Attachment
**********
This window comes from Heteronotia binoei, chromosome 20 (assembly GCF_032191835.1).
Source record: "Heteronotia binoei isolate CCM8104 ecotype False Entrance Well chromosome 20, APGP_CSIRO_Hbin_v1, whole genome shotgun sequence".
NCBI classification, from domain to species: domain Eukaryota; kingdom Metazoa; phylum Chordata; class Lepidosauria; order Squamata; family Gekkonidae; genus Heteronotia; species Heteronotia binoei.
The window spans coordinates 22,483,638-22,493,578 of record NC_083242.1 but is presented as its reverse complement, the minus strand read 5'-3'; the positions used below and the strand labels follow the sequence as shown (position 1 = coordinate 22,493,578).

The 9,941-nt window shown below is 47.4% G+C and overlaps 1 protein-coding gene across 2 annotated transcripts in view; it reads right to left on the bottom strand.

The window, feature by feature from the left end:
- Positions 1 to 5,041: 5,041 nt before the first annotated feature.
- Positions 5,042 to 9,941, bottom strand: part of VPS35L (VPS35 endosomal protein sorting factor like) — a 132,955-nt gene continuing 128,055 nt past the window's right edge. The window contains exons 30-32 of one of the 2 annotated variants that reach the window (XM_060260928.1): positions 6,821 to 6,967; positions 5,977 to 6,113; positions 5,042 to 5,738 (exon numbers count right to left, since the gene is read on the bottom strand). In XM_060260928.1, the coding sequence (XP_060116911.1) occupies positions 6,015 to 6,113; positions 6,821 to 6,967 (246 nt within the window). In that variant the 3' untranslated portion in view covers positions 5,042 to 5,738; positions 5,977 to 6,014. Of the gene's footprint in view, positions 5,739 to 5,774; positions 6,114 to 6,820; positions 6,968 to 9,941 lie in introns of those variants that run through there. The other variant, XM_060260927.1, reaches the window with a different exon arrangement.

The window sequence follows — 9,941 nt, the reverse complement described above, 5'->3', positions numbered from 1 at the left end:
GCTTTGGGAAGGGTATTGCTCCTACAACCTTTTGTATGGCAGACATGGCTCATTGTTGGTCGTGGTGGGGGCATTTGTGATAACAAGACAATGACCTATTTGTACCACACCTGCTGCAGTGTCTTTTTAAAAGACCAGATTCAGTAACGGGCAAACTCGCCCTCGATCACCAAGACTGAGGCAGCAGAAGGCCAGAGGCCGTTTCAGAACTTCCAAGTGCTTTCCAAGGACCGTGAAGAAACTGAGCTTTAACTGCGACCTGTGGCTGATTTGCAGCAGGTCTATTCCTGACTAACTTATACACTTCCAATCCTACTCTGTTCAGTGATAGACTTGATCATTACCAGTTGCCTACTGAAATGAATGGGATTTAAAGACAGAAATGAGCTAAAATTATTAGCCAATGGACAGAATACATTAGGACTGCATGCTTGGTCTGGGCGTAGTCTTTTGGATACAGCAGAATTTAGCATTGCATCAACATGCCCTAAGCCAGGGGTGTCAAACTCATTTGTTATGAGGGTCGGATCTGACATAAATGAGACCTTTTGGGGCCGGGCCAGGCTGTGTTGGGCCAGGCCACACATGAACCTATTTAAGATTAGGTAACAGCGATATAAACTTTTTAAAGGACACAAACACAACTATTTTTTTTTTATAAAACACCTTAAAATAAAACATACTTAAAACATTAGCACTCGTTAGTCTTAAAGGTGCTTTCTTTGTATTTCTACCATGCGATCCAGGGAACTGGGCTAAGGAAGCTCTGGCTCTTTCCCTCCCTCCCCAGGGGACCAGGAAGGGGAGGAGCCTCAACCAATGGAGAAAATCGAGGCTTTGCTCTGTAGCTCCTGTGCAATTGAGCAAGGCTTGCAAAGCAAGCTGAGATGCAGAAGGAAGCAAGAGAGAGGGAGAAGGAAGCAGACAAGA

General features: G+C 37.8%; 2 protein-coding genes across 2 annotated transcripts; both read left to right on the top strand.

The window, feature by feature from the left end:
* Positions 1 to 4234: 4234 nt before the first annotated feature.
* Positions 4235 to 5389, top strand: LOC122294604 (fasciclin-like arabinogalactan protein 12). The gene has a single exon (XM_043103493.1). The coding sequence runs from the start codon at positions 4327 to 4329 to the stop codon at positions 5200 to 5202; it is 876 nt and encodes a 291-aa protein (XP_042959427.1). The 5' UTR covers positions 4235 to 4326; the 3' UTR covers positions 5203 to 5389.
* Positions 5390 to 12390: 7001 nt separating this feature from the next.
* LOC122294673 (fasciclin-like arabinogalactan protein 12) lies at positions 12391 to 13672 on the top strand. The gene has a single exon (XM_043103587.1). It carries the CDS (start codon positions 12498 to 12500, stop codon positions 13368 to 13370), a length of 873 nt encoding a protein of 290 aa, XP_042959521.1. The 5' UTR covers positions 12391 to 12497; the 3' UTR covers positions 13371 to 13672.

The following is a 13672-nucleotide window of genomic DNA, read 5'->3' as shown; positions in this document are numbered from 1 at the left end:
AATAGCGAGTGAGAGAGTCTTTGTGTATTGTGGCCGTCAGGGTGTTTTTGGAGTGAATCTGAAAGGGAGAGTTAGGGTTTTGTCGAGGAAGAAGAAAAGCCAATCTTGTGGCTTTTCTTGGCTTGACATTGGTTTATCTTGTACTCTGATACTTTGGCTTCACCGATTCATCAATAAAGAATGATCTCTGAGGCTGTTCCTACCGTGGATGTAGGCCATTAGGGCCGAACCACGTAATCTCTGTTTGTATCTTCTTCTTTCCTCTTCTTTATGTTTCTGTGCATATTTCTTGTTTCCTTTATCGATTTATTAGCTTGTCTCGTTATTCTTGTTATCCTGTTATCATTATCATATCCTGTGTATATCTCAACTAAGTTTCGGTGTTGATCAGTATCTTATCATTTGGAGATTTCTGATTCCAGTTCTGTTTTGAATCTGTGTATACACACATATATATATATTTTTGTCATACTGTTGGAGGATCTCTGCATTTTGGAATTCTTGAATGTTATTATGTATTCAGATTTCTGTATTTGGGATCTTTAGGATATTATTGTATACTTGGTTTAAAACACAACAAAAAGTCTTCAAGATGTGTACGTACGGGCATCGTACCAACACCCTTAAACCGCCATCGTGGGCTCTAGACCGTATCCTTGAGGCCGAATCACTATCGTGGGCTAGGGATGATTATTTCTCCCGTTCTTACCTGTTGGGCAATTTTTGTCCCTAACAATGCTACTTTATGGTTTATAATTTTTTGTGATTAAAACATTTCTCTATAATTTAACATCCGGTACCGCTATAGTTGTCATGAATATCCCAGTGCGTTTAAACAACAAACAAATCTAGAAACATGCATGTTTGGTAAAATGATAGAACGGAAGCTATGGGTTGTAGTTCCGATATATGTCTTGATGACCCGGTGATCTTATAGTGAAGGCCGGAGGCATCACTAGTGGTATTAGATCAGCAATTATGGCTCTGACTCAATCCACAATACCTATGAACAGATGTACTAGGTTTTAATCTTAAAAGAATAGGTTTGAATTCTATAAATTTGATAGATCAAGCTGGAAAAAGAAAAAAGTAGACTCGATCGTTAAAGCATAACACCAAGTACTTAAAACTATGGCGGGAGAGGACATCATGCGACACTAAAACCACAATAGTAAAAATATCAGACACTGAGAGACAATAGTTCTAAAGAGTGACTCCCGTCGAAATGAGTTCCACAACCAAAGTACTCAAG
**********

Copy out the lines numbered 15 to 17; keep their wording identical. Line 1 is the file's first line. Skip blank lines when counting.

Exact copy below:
* Positions 5390 to 12390: 7001 nt separating this feature from the next.
* LOC122294673 (fasciclin-like arabinogalactan protein 12) lies at positions 12391 to 13672 on the top strand. The gene has a single exon (XM_043103587.1). It carries the CDS (start codon positions 12498 to 12500, stop codon positions 13368 to 13370), a length of 873 nt encoding a protein of 290 aa, XP_042959521.1. The 5' UTR covers positions 12391 to 12497; the 3' UTR covers positions 13371 to 13672.

The following is a 13672-nucleotide window of genomic DNA, read 5'->3' as shown; positions in this document are numbered from 1 at the left end: